What Department Should be Responsible for Monitoring Social Media? What I am Monitoring For?

Posted by Shanna Gordon

Fri, Jun 01, 2012

SMART tool from BrandprotectMany times when I am conducting a demo of our SMART offering (Social Media Analysis and Research Tool) the same questions keeps coming up:

“Who should be looking at this and what am I looking for?”

“Great question!” I respond, and depending on their department (Marketing/Brand, Risk, Fraud, HR and Customer Service) the answer may vary:

  • Marketing/Brand:  At this stage of the game, you’d be doing yourself a disservice if you weren’t including social media analysis as an integral measurement of brand success and share of voice online.  By analyzing social media content pertaining to your company, you can track campaign success, gain market intelligence, measure sentiment of your products, discover trends in public perceptions, garner competitive intelligence, and of course identify trademark abuse, slander and reputation issues - and respond accordingly.
    We recently had a client who launched a campaign only to find (through SMART) that within a day or so of launch, the campaign had become controversial and generated negative discussions on various social media platforms within the gay and lesbian communities.  Thanks to SMART, they were able to implement a plan quickly, salvaging their corporate reputation, and clarifying any misunderstandings within the community through tailored messaging in a direct and engaging way.
  • Risk and Fraud: Issues in these areas include Phishing/Identity Theft schemes launched via social media channels, planned protests, executive threats and threats against psychical locations.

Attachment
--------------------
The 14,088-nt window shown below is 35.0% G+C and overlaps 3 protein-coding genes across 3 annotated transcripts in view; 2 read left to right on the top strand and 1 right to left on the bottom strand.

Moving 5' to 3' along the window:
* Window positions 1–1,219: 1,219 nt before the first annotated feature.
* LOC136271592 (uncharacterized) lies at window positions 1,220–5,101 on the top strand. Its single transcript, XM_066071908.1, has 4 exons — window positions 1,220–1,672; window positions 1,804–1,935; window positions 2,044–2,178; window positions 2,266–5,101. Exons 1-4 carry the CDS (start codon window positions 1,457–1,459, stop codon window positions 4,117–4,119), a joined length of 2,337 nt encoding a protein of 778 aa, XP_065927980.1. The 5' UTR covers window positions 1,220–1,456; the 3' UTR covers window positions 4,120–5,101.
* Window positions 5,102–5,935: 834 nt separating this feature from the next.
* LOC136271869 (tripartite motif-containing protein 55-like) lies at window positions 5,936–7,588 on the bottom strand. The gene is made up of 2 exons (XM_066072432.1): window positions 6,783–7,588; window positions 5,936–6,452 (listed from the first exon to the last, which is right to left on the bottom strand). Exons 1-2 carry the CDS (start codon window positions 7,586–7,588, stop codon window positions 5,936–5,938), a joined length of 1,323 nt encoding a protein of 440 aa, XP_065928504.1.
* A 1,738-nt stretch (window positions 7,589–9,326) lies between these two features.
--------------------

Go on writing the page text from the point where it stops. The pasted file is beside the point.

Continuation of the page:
Recently through SMART, we discovered a forum discussing the details of an impending protest at an executive’s summer home.  Identify potential safety risks and avoiding the creation of a media or PR scandal can easily be diffused in cases like these.  Proper law enforcement can be called in as well to monitor the situation closely.
    According to Gartner Sixty percent of companies will monitor employee social media use by 2015 to search for security breaches.
  • Human Resources:   Social media channels can be a valuable tool to glean information on potential employees, catch inappropriate discussion being conducted by employees, disclosure of confidential company information by employees, fraudulent job postings (fraud and risk will also be concerned) and more.
    While utilizing SMART for one of our clients, we came across a Facebook post by a potential employee who had a job interview lined up at the company.  The candidate actually posted “I have a job interview at “CLIENT” this week - hope they don’t find out about my criminal record.”  We know, we know…really?  Who could be that dumb???  The truth is – lots of people! (see image for another example)
    Sick leave faker caught on Facebook
  • Customer Service:  At the end of the day, the customer matters most and what better way to find out how they really feel than via social media channels.  Take the opportunity to really listen to what they’re saying in in order to improve the customer service experience for them and answer the real questions they are asking.

I can provide my own personal example of social media monitoring and corporate reputation here:

I was stuck with a long delay in Philadelphia last month.  I decided to voice my complaint on Twitter (while waiting on hold for 20 minutes with the customer service department) and within 15 minutes, the airline’s Twitter handle responded and booked me on a new flight.  I was pleasantly surprised!  Not only was I able to connect directly with the company instantly which satisfied me as a customer and made me feel valued, but I could then further communicate my pleasant experience and appreciation for the brand to my entire personal social media network – a win win!

The decision to Monitor Social Media is a no brainer.  Listen to what your customers are saying, gain insights and uncover potential risks!  Companies understand the need now more than ever to be proactive, rather to re-active. 

 

Who’s doing what at your company? How are you balancing out responsibilities for social media monitoring? We want to know!

 

 

Topics: risk management, Reputation Management, Social Media Monitoring

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